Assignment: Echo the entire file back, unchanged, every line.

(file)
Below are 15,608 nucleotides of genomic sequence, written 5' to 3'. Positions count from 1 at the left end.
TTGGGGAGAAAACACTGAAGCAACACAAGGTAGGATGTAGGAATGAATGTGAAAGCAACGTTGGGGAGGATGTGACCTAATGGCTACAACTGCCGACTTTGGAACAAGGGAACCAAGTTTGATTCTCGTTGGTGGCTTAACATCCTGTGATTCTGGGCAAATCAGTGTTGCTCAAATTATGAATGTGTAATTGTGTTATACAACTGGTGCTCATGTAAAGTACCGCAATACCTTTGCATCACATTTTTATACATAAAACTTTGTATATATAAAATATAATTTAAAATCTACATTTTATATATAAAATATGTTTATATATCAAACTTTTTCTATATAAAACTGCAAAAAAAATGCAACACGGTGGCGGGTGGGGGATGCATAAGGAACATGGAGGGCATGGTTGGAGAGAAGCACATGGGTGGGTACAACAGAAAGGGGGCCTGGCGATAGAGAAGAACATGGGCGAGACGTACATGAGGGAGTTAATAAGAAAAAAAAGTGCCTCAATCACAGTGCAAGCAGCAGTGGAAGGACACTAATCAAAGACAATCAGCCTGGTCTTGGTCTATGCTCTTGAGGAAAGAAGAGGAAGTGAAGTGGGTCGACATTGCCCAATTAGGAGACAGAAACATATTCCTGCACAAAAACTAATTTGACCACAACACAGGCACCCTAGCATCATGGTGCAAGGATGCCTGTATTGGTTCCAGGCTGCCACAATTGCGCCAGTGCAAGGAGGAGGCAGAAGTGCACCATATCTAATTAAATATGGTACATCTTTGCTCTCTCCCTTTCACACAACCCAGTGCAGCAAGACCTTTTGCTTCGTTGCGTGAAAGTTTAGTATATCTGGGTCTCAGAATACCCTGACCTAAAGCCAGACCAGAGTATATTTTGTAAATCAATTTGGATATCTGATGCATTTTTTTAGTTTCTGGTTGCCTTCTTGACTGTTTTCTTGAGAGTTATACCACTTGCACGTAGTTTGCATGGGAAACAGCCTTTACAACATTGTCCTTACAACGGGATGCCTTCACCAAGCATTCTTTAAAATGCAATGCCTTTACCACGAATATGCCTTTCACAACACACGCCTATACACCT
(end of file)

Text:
Below are 15,608 nucleotides of genomic sequence, written 5' to 3'. Positions count from 1 at the left end.
TTGGGGAGAAAACACTGAAGCAACACAAGGTAGGATGTAGGAATGAATGTGAAAGCAACGTTGGGGAGGATGTGACCTAATGGCTACAACTGCCGACTTTGGAACAAGGGAACCAAGTTTGATTCTCGTTGGTGGCTTAACATCCTGTGATTCTGGGCAAATCAGTGTTGCTCAAATTATGAATGTGTAATTGTGTTATACAACTGGTGCTCATGTAAAGTACCGCAATACCTTTGCATCACATTTTTATACATAAAACTTTGTATATATAAAATATAATTTAAAATCTACATTTTATATATAAAATATGTTTATATATCAAACTTTTTCTATATAAAACTGCAAAAAAAATGCAACACGGTGGCGGGTGGGGGATGCATAAGGAACATGGAGGGCATGGTTGGAGAGAAGCACATGGGTGGGTACAACAGAAAGGGGGCCTGGCGATAGAGAAGAACATGGGCGAGACGTACATGAGGGAGTTAATAAGAAAAAAAAGTGCCTCAATCACAGTGCAAGCAGCAGTGGAAGGACACTAATCAAAGACAATCAGCCTGGTCTTGGTCTATGCTCTTGAGGAAAGAAGAGGAAGTGAAGTGGGTCGACATTGCCCAATTAGGAGACAGAAACATATTCCTGCACAAAAACTAATTTGACCACAACACAGGCACCCTAGCATCATGGTGCAAGGATGCCTGTATTGGTTCCAGGCTGCCACAATTGCGCCAGTGCAAGGAGGAGGCAGAAGTGCACCATATCTAATTAAATATGGTACATCTTTGCTCTCTCCCTTTCACACAACCCAGTGCAGCAAGACCTTTTGCTTCGTTGCGTGAAAGTTTAGTATATCTGGGTCTCAGAATACCCTGACCTAAAGCCAGACCAGAGTATATTTTGTAAATCAATTTGGATATCTGATGCATTTTTTTAGTTTCTGGTTGCCTTCTTGACTGTTTTCTTGAGAGTTATACCACTTGCACGTAGTTTGCATGGGAAACAGCCTTTACAACATTGTCCTTACAACGGGATGCCTTCACCAAGCATTCTTTAAAATGCAATGCCTTTACCACGAATATGCCTTTCACAACACACGCCTATACACCT